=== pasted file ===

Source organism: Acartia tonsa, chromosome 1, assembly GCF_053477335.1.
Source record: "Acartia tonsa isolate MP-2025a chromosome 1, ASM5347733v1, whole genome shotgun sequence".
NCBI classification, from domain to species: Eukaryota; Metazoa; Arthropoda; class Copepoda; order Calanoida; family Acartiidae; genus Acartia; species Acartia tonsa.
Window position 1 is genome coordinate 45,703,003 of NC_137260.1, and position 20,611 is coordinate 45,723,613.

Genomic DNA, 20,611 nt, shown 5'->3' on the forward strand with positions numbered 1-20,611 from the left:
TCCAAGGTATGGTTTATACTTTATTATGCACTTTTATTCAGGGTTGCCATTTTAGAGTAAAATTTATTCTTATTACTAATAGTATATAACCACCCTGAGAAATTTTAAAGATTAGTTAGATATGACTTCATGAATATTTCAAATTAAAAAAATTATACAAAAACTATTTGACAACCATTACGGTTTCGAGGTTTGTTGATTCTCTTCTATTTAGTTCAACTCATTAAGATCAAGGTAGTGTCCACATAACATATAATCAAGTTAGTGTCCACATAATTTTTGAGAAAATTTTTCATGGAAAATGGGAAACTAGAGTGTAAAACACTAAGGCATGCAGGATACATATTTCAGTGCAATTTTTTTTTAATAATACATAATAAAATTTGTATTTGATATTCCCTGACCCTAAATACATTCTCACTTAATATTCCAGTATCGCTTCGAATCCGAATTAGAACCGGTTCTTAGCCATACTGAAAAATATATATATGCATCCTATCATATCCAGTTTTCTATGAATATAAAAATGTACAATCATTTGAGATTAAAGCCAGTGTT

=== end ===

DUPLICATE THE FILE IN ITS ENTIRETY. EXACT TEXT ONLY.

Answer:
Source organism: Acartia tonsa, chromosome 1, assembly GCF_053477335.1.
Source record: "Acartia tonsa isolate MP-2025a chromosome 1, ASM5347733v1, whole genome shotgun sequence".
NCBI classification, from domain to species: Eukaryota; Metazoa; Arthropoda; class Copepoda; order Calanoida; family Acartiidae; genus Acartia; species Acartia tonsa.
Window position 1 is genome coordinate 45,703,003 of NC_137260.1, and position 20,611 is coordinate 45,723,613.

Genomic DNA, 20,611 nt, shown 5'->3' on the forward strand with positions numbered 1-20,611 from the left:
TCCAAGGTATGGTTTATACTTTATTATGCACTTTTATTCAGGGTTGCCATTTTAGAGTAAAATTTATTCTTATTACTAATAGTATATAACCACCCTGAGAAATTTTAAAGATTAGTTAGATATGACTTCATGAATATTTCAAATTAAAAAAATTATACAAAAACTATTTGACAACCATTACGGTTTCGAGGTTTGTTGATTCTCTTCTATTTAGTTCAACTCATTAAGATCAAGGTAGTGTCCACATAACATATAATCAAGTTAGTGTCCACATAATTTTTGAGAAAATTTTTCATGGAAAATGGGAAACTAGAGTGTAAAACACTAAGGCATGCAGGATACATATTTCAGTGCAATTTTTTTTTAATAATACATAATAAAATTTGTATTTGATATTCCCTGACCCTAAATACATTCTCACTTAATATTCCAGTATCGCTTCGAATCCGAATTAGAACCGGTTCTTAGCCATACTGAAAAATATATATATGCATCCTATCATATCCAGTTTTCTATGAATATAAAAATGTACAATCATTTGAGATTAAAGCCAGTGTT